When one thinks of a “midsize sedan,” images of a Ford Fusion or a Chevy Malibu, a Honda Accord or a Toyota Camry undoubtedly spring to mind. Which is completely understandable, if insufficient because there are several others out there, such as the Volkswagen Passat and the Hyundai Sonata, the Nissan Altima and the Kia Optima.
Striking looks all the way through. (Images: Mazda)
But one car that is really ought to be a standout is the Mazda6.
This “ought to be” is, I’d argue, more of a function of marketing than the thing-in-itself.
That is, for 2019, Mazda sold a total of 21,524 Mazda6s in the U.S. market. And while sedan sales are pretty much suffering across the board, that number is a 30% decline from 2018 sales.
Which is utterly inexplicable in light of the fact that OEMs did sell sedans in 2019. That ~21K figure for a car that looks as good as the Mazda6 and provides a suite of safety functions and other amenities for a competitive price is simply bizarre.
This I can only put down to the fact that either people are unfamiliar with the car—which is unlikely because who doesn’t do an internet search nowadays before starting the shopping experience—or, what I think is the case, they simply don’t know where to get one.
2020 Mazda6 has the looks of a class-above sedan.
I did a Google search for “Mazda dealers near me.” In southeastern Michigan, there are five.
I did a Google search for “Ford dealers around me.” In addition to one that I could literally walk to from my office in Plymouth, the map was dotted with a number of red arrow dots. And furthermore, most of those Ford dealerships are of a scale that the Mazda dealerships can only aspire to. While it could be argued that given I’m in southeastern Michigan, home of Ford and GM, it isn’t a fair place to consider Mazdas, know that when there was a Mazda plant it was in Flat Rock, Michigan, which is in the southeastern part of the state.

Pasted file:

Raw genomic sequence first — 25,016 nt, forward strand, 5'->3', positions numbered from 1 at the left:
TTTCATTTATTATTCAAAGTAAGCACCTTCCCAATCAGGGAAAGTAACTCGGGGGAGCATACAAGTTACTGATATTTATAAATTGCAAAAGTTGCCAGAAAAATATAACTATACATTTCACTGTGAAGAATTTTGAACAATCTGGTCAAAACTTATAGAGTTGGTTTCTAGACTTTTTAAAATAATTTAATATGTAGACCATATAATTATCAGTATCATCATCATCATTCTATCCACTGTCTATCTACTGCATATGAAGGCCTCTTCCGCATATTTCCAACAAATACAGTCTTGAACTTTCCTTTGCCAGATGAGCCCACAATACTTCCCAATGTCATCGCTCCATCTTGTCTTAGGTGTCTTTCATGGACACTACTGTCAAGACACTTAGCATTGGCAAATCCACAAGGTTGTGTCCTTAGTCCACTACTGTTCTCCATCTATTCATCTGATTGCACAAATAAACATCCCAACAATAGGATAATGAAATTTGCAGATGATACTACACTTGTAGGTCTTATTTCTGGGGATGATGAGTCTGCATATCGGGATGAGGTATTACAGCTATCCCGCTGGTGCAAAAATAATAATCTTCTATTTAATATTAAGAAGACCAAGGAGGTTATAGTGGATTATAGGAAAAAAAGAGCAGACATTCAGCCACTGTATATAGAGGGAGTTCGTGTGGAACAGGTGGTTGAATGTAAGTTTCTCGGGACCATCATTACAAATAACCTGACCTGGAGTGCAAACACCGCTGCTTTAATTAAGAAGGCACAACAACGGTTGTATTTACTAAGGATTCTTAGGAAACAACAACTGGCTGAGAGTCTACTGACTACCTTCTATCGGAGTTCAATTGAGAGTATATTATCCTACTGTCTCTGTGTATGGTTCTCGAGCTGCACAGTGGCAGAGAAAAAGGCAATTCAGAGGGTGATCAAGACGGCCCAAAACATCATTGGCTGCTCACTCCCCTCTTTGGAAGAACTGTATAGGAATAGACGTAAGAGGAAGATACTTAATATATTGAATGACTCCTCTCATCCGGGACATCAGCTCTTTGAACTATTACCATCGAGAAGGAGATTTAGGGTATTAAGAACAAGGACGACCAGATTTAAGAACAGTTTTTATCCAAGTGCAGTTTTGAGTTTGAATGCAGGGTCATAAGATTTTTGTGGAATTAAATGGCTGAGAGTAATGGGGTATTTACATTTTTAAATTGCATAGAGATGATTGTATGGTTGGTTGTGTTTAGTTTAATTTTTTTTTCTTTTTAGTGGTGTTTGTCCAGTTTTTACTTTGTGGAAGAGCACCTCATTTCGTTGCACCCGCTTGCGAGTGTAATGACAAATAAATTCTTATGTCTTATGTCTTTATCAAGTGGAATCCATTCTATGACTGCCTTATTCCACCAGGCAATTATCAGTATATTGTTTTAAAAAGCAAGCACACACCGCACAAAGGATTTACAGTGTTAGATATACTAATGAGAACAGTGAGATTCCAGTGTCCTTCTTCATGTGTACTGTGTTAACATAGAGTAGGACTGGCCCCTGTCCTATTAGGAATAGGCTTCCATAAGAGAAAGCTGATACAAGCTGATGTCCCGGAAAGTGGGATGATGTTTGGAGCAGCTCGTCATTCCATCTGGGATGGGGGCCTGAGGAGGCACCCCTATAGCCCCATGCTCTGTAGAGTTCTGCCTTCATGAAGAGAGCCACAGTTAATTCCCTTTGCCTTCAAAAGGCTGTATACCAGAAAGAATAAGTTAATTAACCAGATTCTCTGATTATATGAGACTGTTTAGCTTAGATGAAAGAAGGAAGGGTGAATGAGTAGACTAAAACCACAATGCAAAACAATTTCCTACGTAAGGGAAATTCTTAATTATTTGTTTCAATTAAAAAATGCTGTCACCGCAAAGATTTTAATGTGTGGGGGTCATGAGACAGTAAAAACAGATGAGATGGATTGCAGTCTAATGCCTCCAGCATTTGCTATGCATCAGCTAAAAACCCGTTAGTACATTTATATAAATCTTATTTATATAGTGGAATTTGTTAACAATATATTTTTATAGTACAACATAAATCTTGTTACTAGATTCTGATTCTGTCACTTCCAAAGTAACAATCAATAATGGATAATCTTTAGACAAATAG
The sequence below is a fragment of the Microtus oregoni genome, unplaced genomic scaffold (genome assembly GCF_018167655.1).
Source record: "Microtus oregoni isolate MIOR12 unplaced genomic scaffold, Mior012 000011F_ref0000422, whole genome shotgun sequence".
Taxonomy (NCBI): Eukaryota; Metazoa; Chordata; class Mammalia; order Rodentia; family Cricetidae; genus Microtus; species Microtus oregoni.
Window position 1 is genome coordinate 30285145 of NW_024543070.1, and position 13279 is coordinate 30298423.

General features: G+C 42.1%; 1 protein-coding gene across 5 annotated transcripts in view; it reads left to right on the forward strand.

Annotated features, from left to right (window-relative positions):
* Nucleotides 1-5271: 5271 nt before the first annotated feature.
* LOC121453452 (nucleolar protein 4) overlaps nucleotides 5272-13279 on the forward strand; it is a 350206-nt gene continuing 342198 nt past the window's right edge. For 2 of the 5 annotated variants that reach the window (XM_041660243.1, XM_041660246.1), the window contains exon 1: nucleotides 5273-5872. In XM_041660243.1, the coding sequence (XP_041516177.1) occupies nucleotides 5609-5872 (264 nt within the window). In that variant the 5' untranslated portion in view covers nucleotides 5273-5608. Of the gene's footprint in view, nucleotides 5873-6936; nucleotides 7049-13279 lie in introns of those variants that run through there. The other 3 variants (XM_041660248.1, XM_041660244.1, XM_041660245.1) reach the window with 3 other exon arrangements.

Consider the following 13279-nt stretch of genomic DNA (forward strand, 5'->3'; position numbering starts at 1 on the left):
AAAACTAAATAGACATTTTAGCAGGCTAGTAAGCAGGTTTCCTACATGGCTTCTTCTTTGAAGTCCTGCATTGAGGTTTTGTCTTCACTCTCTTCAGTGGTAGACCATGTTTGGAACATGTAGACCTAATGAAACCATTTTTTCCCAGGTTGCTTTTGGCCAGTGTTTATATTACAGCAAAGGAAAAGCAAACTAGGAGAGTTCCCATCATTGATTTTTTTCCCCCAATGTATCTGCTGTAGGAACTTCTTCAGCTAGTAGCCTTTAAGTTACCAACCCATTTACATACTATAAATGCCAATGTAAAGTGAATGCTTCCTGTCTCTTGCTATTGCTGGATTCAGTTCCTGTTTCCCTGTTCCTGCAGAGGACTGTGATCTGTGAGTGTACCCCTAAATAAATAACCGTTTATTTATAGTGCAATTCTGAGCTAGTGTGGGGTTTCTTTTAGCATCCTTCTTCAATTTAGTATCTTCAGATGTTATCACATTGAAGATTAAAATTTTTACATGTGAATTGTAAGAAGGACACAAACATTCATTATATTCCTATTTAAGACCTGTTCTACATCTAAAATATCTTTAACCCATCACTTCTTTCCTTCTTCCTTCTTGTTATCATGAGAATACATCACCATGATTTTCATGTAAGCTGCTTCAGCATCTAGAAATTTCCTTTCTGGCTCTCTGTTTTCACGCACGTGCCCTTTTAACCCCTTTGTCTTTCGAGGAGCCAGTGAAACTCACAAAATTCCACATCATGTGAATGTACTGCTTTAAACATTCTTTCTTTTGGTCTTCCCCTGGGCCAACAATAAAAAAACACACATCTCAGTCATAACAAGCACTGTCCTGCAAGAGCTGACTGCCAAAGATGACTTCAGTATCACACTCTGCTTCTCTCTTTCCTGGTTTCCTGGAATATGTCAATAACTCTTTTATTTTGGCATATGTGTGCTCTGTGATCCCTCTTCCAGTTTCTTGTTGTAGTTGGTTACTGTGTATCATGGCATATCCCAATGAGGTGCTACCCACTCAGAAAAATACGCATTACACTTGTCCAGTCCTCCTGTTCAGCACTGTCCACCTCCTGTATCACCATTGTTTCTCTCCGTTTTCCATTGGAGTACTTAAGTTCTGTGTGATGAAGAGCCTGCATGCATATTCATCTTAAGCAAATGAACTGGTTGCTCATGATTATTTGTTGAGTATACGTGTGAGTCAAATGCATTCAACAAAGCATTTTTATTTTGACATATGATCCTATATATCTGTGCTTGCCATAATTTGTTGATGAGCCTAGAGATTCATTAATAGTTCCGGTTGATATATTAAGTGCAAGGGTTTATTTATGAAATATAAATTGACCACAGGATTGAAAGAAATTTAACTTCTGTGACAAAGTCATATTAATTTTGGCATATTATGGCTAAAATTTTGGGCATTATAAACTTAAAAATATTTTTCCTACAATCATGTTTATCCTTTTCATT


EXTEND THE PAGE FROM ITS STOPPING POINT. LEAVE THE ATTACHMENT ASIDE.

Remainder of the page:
Style that Matters
Anyway. . . I have long had nothing but admiration for the exterior designs of Mazdas right across the board. And as the Mazda6 is the flagship sedan, it has particularly high presence with lines that are both expressive and purposeful. It is the kind of design that you might imagine coming from a brand that is in a class above Mazda, yet there it is. It is a clear case of a company that understands the importance of design.
Exquisite interior execution of the Mazda6.
But what really struck me about the Mazda6 is the attention to detail on the interior of the car. Admittedly, the one in question here has the Signature trim. That is the top-of-the-line. It has an MSRP of $35,300. According to Kelley Blue Book, the average transaction price for a new light vehicle in the U.S. in December 2019 was $38,948. That means that that is what the average customer paid. Seems like the Mazda6 Signature—with even insets of seemingly metallic trim in the seats and materials that are, again, a class above in appearance—is a very good deal.
There is the use of something called “Japanese Sen” wood (which is, well, wood, not plastic pretending to be) and UltraSuede. Both things that are bona-fide luxury cues. The leather-wrapped steering wheel has great hand-feel.
Then there is an abundance of safety tech that comes along for the proverbial ride (under the “i-Activesense” moniker), like adaptive cruise with stop-and-go, lane departure warning, lane-keep assist, blind spot monitoring, and brake support. There is traffic sign recognition, that shows in the gauge cluster, for example, what the speed limit is.
Good looks coming. . .or going.
And on the speed subject, there is a 250-hp turbocharged four-cylinder engine mated to a six-speed automatic.
The point is: If you are at all interested in a sedan, it would be more than worth your while to Google “Mazda dealer near me” to check one out. It may not be as convenient to get to as another brand, but as you’re going to be living with your purchase for years, a day or two’s hassle is worth your while.
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